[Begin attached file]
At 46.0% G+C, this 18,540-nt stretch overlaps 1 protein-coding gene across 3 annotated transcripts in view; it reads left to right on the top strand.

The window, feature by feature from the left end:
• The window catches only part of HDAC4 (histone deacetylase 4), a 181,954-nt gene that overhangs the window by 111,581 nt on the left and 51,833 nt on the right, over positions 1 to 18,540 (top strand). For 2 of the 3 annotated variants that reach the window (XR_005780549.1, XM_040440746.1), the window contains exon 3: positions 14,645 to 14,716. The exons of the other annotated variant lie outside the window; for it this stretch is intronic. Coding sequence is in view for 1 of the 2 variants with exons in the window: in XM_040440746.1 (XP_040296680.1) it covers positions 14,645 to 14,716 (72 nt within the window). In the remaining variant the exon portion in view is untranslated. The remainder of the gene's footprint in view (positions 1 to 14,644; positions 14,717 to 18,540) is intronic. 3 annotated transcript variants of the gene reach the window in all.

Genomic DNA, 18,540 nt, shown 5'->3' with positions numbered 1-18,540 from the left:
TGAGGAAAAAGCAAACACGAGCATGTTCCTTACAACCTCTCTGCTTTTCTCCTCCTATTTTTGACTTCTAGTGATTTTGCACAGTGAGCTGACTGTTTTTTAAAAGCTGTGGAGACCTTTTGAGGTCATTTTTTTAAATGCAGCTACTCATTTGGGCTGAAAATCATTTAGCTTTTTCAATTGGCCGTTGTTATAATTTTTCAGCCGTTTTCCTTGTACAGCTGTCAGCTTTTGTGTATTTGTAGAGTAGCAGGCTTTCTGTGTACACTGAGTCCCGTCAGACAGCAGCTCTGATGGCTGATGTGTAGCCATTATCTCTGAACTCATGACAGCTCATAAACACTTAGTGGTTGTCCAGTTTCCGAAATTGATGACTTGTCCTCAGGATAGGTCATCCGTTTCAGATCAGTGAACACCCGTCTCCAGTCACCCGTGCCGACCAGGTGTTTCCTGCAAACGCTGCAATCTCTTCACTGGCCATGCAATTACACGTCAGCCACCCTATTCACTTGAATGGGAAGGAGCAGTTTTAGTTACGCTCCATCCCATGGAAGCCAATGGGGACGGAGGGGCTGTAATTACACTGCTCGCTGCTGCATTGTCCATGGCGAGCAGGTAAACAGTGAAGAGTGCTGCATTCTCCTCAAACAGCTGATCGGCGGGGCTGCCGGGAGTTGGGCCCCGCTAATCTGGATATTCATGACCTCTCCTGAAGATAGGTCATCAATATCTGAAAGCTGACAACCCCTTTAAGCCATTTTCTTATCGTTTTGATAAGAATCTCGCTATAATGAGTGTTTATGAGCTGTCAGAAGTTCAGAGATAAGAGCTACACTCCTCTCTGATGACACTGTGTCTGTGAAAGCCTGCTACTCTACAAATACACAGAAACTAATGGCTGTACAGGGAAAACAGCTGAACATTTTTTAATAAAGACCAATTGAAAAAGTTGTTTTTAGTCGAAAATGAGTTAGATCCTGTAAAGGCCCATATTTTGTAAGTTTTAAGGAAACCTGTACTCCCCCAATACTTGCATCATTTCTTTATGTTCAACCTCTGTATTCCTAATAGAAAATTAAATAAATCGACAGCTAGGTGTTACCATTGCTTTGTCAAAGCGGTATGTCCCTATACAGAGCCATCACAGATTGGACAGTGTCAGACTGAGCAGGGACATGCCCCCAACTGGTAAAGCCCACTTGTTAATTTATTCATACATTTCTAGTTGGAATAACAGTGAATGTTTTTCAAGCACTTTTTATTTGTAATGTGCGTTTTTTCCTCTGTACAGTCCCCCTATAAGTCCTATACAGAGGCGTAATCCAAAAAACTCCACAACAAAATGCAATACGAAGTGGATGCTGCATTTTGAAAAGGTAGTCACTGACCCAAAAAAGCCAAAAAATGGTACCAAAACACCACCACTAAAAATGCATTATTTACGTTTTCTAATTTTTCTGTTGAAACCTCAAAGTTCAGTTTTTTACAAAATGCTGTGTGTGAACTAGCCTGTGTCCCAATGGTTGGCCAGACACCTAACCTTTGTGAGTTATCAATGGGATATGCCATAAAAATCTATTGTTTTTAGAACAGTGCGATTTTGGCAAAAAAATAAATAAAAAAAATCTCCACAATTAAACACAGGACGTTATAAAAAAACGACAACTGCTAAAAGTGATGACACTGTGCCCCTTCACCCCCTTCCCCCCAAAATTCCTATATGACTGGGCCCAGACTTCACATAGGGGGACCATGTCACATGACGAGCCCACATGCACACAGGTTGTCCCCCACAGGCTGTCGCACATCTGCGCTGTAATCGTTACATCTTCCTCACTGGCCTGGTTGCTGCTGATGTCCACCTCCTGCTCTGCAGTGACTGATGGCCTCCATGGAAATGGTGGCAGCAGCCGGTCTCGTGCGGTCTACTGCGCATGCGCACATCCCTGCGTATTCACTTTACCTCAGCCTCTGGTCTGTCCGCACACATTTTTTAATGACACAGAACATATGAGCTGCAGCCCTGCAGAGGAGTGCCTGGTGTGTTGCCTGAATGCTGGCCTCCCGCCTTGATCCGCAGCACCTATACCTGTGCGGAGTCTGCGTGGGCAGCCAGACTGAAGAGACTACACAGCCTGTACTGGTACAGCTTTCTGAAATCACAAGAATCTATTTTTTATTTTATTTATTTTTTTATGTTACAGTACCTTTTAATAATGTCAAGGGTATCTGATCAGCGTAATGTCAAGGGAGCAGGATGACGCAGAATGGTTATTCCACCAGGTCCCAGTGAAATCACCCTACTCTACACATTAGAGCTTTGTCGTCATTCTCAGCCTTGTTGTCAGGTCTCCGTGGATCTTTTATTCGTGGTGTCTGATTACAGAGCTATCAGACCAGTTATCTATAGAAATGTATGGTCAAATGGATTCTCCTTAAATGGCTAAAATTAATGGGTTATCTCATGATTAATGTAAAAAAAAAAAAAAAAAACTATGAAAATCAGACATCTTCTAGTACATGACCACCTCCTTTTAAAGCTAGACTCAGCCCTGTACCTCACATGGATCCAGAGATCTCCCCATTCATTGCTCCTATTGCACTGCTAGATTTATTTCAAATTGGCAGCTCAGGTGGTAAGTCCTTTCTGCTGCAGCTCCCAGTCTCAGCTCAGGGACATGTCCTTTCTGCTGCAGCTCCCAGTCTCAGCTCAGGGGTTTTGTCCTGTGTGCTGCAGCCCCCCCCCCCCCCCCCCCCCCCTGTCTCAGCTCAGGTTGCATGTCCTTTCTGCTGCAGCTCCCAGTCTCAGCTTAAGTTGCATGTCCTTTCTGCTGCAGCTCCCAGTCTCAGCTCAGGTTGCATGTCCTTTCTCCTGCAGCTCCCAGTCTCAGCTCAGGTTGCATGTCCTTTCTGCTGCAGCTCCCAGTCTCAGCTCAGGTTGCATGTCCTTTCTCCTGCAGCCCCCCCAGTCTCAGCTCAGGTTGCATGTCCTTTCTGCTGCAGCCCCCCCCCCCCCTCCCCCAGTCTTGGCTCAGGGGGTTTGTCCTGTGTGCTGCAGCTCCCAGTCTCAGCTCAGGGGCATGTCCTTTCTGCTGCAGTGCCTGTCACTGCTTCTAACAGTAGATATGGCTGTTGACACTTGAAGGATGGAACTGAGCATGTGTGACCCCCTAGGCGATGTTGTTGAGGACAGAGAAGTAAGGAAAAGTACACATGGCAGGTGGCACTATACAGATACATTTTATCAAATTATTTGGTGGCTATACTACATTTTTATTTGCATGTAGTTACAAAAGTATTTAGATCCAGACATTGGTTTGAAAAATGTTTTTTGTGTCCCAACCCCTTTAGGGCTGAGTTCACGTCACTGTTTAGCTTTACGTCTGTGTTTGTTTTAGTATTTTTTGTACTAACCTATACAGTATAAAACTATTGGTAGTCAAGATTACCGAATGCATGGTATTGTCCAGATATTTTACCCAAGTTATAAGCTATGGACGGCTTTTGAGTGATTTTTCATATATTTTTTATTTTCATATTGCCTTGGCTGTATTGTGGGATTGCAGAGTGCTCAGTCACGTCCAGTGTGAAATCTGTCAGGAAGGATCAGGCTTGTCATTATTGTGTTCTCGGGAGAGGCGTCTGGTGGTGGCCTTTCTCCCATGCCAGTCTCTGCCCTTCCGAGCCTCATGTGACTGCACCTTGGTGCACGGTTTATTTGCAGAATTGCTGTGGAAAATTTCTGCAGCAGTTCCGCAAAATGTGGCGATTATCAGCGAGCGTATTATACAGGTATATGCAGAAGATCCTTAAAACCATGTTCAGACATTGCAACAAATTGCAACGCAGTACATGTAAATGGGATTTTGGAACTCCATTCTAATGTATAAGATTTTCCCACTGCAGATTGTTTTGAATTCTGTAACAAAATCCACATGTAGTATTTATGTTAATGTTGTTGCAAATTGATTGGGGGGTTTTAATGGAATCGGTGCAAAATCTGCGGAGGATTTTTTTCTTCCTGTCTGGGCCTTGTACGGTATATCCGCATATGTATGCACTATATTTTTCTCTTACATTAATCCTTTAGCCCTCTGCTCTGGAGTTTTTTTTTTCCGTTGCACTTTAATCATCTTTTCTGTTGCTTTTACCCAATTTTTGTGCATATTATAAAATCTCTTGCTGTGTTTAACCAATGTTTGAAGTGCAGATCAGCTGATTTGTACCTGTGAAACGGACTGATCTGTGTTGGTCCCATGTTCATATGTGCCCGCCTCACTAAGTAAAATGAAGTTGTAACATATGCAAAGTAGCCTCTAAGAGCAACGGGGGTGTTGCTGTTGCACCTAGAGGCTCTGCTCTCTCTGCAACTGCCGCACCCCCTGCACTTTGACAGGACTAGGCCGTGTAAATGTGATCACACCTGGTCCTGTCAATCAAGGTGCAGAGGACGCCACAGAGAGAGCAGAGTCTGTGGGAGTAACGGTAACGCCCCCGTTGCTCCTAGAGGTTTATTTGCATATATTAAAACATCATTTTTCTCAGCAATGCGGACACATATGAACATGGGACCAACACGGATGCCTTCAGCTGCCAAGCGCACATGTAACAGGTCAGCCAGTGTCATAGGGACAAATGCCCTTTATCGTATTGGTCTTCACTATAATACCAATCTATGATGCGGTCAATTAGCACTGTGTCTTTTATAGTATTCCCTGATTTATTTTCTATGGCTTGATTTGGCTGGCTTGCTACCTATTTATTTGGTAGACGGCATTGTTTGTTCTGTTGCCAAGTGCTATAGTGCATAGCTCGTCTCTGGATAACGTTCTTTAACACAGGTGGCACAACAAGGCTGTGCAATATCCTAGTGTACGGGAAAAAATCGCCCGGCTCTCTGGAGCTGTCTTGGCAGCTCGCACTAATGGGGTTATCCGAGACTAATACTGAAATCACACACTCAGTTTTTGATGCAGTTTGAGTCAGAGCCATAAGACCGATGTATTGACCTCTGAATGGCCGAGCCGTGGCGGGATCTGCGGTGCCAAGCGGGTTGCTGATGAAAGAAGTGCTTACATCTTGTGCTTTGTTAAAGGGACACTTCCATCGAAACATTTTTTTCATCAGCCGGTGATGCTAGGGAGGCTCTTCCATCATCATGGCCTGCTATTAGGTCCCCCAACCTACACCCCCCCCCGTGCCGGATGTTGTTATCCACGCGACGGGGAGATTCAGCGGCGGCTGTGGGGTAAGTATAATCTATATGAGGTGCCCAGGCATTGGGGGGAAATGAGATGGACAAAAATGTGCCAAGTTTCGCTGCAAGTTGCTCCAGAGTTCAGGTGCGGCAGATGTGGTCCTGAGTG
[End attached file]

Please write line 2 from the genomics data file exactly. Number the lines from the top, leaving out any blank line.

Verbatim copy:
The window, feature by feature from the left end: